Africa’s automotive manufacturing hub in the Eastern Cape, is at the forefront of reducing the country’s carbon footprint.
The environment is not the only beneficiary as power intensive manufacturers have begun to reap significant financial rewards of Cleaner Production programmes, spearheaded by the AIDC Eastern Cape, a subsidiary of the Eastern Cape Provincial government mandated to assist its automotive industry become more globally competitive.
The AIDC has had a massive impact – reducing the overall energy consumption of the manufacturing centre of Nelson Mandela Bay (including Port Elizabeth, Uitenhage and Despatch), by a whopping 56.86 GWh over 3 years which is the equivalent of power supply to 4 307 households per annum.
It has also identified, through free energy audits of Tier 1, 2 and 3 suppliers during 2013, a further potential saving of 1 GWh. These projects are yet to be implemented.
Moreover the sector in that region, since 2010, has enjoyed a cumulative saving of R26 million and AIDC Eastern Cape Supplier Development Manager, Lance Schultz points out at these are sustainable.
“The energy crisis and higher rates has forced companies to completely re-look and sometimes re-invent energy plans. Now these reformed and more carefully monitored ways of doing business is not only mitigating the high power costs, but increasingly their levels of production efficiency,” Schultz said.
“With the government having set a target of reducing greenhouse gas emission by 42% by 2025 automotive suppliers will be under constant pressure to align but much has already been achieved in a relatively short time .”
Schultz says the AIDC EC is involved in a new partnership with the National Cleaner Production Centre (NCPC) to develop and implement the ISO 50001 energy standard in various companies across the automotive sector in the Eastern Cape.
“With the implementation of ISO 50001, companies will have to monitor their energy very effectively in order to keep certification and it is just a matter of time before ISO 50001 becomes a requirement for all manufacturing businesses,” Schultz says.
Part of the Eastern Cape’s success in energy conservation stems from a dynamic partnership between the AIDC, NCPC and Eastern Cape Automotive Cluster with regional companies eligible for free energy audits.
The AIDC has also acquired an electrical power analyser to conduct these energy surveys themselves in order to engage on a higher level with the auto cluster companies. A number of these surveys have been conducted across Tier 1, 2 and 3 automotive suppliers in the Eastern Cape with savings of over 1 GWh identified.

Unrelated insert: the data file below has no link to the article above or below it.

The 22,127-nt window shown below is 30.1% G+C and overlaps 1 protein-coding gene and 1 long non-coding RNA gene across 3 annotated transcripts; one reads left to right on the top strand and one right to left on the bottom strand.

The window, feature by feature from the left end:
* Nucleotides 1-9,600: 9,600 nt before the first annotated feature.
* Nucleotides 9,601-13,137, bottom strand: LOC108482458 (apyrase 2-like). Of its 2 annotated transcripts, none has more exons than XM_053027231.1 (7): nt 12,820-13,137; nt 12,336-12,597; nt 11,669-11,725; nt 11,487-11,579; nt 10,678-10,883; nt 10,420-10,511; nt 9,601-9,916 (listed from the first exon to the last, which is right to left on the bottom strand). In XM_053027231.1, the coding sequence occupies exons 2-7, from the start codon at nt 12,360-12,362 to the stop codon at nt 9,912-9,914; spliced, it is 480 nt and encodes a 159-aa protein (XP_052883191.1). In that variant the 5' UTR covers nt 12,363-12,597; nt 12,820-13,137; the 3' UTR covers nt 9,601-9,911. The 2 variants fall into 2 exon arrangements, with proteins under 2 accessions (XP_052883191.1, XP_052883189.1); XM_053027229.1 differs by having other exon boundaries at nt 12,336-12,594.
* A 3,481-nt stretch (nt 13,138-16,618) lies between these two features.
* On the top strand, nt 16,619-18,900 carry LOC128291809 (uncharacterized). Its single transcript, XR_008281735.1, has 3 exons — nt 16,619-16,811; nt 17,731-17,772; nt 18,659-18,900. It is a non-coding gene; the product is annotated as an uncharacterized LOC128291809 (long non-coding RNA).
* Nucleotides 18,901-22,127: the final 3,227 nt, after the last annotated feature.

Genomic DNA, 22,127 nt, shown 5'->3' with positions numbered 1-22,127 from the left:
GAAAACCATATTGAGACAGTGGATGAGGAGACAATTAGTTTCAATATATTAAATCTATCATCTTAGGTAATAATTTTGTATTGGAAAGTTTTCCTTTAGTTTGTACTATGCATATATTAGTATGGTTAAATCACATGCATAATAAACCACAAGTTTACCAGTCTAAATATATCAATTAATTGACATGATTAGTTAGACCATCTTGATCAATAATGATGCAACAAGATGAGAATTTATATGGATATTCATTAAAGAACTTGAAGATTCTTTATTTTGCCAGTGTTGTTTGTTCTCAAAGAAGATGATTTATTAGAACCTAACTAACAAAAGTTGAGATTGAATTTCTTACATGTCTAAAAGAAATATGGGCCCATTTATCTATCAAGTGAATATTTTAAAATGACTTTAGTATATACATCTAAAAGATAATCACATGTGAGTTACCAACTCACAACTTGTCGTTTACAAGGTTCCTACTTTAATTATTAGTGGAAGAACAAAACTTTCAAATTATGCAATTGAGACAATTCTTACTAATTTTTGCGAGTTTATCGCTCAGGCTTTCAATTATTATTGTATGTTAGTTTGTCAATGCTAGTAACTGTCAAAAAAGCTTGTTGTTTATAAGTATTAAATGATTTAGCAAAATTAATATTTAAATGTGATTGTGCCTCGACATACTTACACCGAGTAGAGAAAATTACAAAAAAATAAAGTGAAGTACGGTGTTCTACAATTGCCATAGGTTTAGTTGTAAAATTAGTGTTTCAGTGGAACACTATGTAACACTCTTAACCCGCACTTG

“The Cleaner Production programme has provided very tangible results for the environment and industry and the AIDC will continue interact with as many companies possible to ensure that the auto sector supports the vision for the Province to be the capital of clean energy for the country,” Schultz said.
Department of Economic Development, Environment and Tourism Eastern Cape MEC Mcebisi Jonas said the green economy was a priority.
“The department has enhanced its economic planning and research capacity and has successfully used this to promote the province as a hub for innovation, renewable energy, and a rapidly growing green economy.”
Noting catalytic converters and alternate energy, including the manufacture of Photo Voltaic Cells, Jonas said several industries had recently made their home in the province.
He said the department of energy required 26% of the country’s energy mix to consist of renewable energy by 2030.
“Of the national allocation under the National Integrated Resources Plan, 67% of the country’s new alternate energy needs will be generated in the province through 11 wind farms and a solar photo voltaic farm,” Jonas said.
WESTERN CAPE STUDY
The AIDC EC has initiated a study in the Western Cape to establish whether a sustainable long-term strategy for renewable energy solutions is feasible. The study is being completed with the assistance of local suppliers and international universities.
The feasibility study will assess the economic viability of substituting conventional energy supply from the grid with stepwise integration of renewable resources. Different options of renewables as a single component or as a combination of several ones will be investigated and evaluated to derive the final decision for best adopted technology. If the results of the feasibility study indicate that the proposed venture is economically viable the development of a business plan will commence.
The feasibility study will focus on establishing possible benefits of energy production in the form of wind, solar and biomass for bioenergy as a sustainable energy solution in the Western Cape.